Understanding the Roof Saver Ridge Vent System

AAR Roof Saver Ridge Vent
April 8, 2021 at 6:00 a.m.

By Lauren White, RCS Assistant Editor. 

Learn how to properly vent attics with this free eBook download. 

Being new to the roofing world, there are many things I don’t know.  The most recent discovery is that attics need ventilation systems, “to allow fresh air to enter the attic and excess heat and moisture to escape,” according to the Roof Saver Ridge Vent eBook.  The International Building Code, which “provides safeguards from hazards associated with the built environment,” also requires attic ventilation. 

When installed properly, the Roof Saver Ridge Vent, acts as an attic ventilation system.  I was shocked to find out that every day a family of four, like mine, produces two to four gallons of water vapor from cooking, bathing and laundry inside the home.  That’s 14-28 gallons of water vapor per week.  No wonder ventilation is needed! 

In the eBook it explains that, “The Roof Saver Ridge Vent is a flexible material that is intended to be installed in conjunction with eave, cornice, or soffit vents.”  The combination of these two types of vents allows for natural ventilation to occur in enclosed attics and rafter spaces. 

Planning and calculating are required in order to properly install the Roof Saver Ridge Vent.  The first thing to know is the square footage of the attic.  Simply measure the length and width of each section of the building that has an attic and multiply those numbers to find the area of that section.  Add up all the areas calculated to find the total square footage of the attic area.  It is also necessary to know the length of the ridge and soffit available for ventilation.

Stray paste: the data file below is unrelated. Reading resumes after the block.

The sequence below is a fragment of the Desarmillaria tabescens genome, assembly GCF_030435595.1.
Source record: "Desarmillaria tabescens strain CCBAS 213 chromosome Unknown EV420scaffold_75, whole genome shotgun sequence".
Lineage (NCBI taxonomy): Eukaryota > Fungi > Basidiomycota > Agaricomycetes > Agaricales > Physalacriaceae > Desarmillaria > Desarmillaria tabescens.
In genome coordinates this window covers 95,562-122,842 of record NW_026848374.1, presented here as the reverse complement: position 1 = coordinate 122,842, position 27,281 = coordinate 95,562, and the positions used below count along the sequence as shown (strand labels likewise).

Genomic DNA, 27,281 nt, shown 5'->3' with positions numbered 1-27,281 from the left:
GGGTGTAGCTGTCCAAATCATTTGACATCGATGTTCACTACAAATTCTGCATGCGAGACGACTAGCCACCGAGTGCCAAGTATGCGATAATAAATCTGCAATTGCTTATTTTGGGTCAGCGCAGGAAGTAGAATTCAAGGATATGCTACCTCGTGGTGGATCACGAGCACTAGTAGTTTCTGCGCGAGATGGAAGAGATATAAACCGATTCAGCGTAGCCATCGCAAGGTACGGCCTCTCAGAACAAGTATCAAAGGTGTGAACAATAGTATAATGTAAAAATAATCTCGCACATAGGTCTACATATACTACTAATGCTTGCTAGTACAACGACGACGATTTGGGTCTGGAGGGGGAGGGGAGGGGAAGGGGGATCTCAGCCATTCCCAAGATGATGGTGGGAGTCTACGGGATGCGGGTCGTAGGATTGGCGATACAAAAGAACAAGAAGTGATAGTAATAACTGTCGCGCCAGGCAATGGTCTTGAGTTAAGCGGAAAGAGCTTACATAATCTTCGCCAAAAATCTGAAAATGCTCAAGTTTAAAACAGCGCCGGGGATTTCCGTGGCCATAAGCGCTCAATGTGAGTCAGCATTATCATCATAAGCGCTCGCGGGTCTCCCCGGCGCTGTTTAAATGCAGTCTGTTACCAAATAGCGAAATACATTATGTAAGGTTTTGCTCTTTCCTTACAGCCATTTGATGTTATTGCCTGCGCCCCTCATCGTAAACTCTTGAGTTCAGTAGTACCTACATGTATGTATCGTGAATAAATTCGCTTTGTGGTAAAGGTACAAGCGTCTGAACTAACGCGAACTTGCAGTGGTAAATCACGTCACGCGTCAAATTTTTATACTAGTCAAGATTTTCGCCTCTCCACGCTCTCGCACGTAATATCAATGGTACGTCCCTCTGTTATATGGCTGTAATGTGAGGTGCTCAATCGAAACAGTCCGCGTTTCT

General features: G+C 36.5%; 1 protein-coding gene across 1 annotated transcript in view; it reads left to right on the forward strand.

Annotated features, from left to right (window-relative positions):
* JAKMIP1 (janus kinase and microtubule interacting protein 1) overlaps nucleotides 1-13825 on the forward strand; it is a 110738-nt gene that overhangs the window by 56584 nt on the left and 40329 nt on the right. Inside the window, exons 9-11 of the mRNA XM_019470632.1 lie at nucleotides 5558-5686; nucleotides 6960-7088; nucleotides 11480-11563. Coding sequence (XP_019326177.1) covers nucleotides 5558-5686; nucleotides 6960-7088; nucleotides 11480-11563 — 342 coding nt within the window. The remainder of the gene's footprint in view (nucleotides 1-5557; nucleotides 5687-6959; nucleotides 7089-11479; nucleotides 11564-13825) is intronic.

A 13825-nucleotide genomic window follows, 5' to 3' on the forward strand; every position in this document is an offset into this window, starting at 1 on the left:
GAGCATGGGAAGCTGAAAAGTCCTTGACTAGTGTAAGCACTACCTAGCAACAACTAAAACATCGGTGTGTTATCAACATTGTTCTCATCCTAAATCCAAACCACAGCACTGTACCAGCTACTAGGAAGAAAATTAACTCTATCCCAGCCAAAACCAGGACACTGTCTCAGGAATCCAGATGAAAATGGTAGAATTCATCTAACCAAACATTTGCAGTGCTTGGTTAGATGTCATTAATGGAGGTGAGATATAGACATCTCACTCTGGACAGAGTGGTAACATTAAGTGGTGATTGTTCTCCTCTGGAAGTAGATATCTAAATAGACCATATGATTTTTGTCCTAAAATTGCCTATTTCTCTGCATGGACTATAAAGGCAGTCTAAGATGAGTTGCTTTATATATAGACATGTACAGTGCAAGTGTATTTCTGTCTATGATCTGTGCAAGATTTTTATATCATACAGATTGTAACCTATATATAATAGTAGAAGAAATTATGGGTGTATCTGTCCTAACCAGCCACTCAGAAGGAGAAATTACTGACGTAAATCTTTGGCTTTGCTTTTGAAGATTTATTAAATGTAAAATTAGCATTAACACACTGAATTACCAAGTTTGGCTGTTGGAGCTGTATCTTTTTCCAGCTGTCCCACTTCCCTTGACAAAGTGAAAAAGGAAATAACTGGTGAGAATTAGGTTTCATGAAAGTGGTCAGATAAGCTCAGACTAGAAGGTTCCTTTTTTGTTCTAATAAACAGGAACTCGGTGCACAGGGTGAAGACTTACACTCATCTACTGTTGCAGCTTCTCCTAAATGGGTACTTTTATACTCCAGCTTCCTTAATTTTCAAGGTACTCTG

Some attics have a vapor retarder already installed, while others do not.  There are different ratios to apply depending on what you have in your attic to determine the Net Free Area (NFA) ventilation.  The NFA is the space that allows for the air to pass through the vent.  If an attic has a vapor retarder already installed, apply the 1:300 ratio, meaning for every 300 square feet of attic area, 1 square foot of NFA is needed.  However, if there is no vapor retarder installed at the foot of the attic, don’t fret, use the 1:150 ratio.  For every 150 square feet of attic area use 1 square foot of NFA. 

Next, calculate and balance!  Using the attic area and appropriate NFA ratio, calculate the minimum amount of ventilation needed.  This may seem like common sense, but the ventilation system needs to be balanced in order to function appropriately.  Of the total NFA installed, half or less of it should be for the exhaust vent along the ridge, while half or more of it serves as an intake vent installed under the eaves.  More than the minimum NFA can be installed, but the system still needs to be balanced. 

Afterwards, determine the length of the Roof Saver Ridge Vent and the soffit ventilation required.  Roof Saver provided some convenient NFA charts to help with your calculations!  Then comes application and your attic will be properly vented so your gallons and gallons of water vapor can escape. 

With a few simple calculations, and the help of the roof saver charts, anyone can become a roofing ventilation expert, even me.  

Download the Roof Saver Ridge Vent eBook to learn more.    

Have a question? AskARoofer

Find your local roofing contractor in the RoofersCoffeeShop® Contractor Directory. 



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